about creating graphics & video

“how do you make these?”
“what software do you use?”

i get asked this on a near-daily basis. usually, i ignore the question or, if feeling guilty, i may say “well, it would take a long time to explain it all, since it’s a really complicated process“. but that leaves people at best wondering and at worst aggressive. so, for the sake of giving people a link where they can get some answers, here it is.

tl; dr: you’re asking the wrong question.

when you ask “what software?” i imagine that you are looking for a magical package for matlab or python or mathematica that makes beautiful graphics. in this case, the short answer is “sorry, does not exist“. if you want to know how i make videos… well, it’s complicated.

  1. it took me years of hard word to learn how to make what i make. you can see my progress, from 2010-2012 using a tablet pc (i loved my fujitusu!) to make the FLCT, to the coursera days of 2012-2013 using nothing but powerpoint to create some really fun animations. i’ve been learning steadily since the Calculus BLUE Project started in may 2015. i’m still not professional-quality, but i’m much better than i used to be. it may take you time to learn also.
  2. i learned most of what i know through watching youtube videos, reading books, and following artists on social media. it only took a few months of input to get to the point where i can quickly tell the difference between the major graphics packages and rendering engines out there by glancing at the end product. if you want to make pro-quality graphics, you will need to use pro-quality software. that means spending money and time. if you don’t know what rendering engine was used, you don’t yet know enough to use it well.
  3. more important than the software packages are the techniques of which design, animation, and compositing are key. i will tell you that i use a blend of powerpoint and adobe tools (AE/PP) to composite my calculus videos. it’s really hard to get those two to play nice together.
  4. i will also tell you that i use a combination of coding (python/julia), game engines (for simulations) and 3-d modeling & rendering engines to build, animate, and simulate systems. that took several years to learn how to do this decently, and, i repeat, i am not at a professional level. i use a mix of different packages, none of which i will endorse (besides powerpoint, which holds a special place in my heart given the scorn it cheerfully endures from others).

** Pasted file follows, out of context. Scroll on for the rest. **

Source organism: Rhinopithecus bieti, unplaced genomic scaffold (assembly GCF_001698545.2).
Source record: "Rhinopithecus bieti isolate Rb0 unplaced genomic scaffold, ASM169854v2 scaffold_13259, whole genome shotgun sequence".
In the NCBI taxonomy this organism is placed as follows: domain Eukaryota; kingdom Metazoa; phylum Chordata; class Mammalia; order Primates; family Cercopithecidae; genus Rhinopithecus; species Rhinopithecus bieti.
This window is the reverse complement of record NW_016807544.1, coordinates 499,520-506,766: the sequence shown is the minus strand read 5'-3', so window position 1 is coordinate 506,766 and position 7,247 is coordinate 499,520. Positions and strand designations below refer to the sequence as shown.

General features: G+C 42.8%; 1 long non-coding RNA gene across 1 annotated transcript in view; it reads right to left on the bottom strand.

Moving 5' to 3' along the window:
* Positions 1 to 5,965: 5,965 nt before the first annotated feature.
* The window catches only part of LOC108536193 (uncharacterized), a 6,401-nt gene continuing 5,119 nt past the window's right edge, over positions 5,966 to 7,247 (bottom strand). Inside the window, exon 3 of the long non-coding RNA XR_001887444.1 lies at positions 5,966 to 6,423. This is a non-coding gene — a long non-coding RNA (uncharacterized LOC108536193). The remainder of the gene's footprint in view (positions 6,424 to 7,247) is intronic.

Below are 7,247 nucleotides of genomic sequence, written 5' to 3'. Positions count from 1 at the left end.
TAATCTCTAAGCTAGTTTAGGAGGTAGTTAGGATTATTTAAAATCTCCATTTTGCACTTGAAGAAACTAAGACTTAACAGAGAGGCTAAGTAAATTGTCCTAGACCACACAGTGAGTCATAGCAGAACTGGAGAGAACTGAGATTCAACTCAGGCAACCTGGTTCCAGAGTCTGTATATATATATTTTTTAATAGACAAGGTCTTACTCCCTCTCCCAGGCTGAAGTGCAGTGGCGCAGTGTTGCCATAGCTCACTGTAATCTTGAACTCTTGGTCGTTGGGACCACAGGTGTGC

so, what should you do if you want to make cool technical animations/videos?

  1. start learning the basics of graphics, starting with perception and color. don’t forget to fill in with good design principles, especially fonts. math/science is plagued with ugly fonts, courtesy of TeX & LaTeX, the tools that saved 20th c. math publishing and doomed 21st c. math publishing to an outdated ugly hell.
  2. pick some simple playground where you can practice doing graphics. my favorite in this category is the processing language, since it is free, fun, and expressive enough to keep you busy. adobe after effects is less programmable, but very powerful 2+1-dimensional software. for fully 3-d, check out the list of available options on wikipedia. pick something with a free version & start learning.
  3. the best way to get good is to produce on a schedule. for a few years. if you think that there’s some magic software that will easily give you good animations, you are misled.

if you’re satisfied, please stop here.

if you want to know more, i’m afraid i’m going to have to be more direct.

i teach mathematics and its applications. i do not teach graphics and i definitely don’t teach “how to use software X to make cool thing Y”. what i care about is the mathematics. you might think it’s flattering to ask me “hey, what software?” when i post a video about math. it is not, in a similar way that it is not flattering to ask a mathematician about where she gets her fine shoes or wonderful suits. that is entirely incidental to the professional task at hand, and to focus on the external show as opposed to the intellectual craft is an (unintentional but not unhurtful) insult.

on a related note, please also don’t demand source files, as they will do you no good without commitment to training.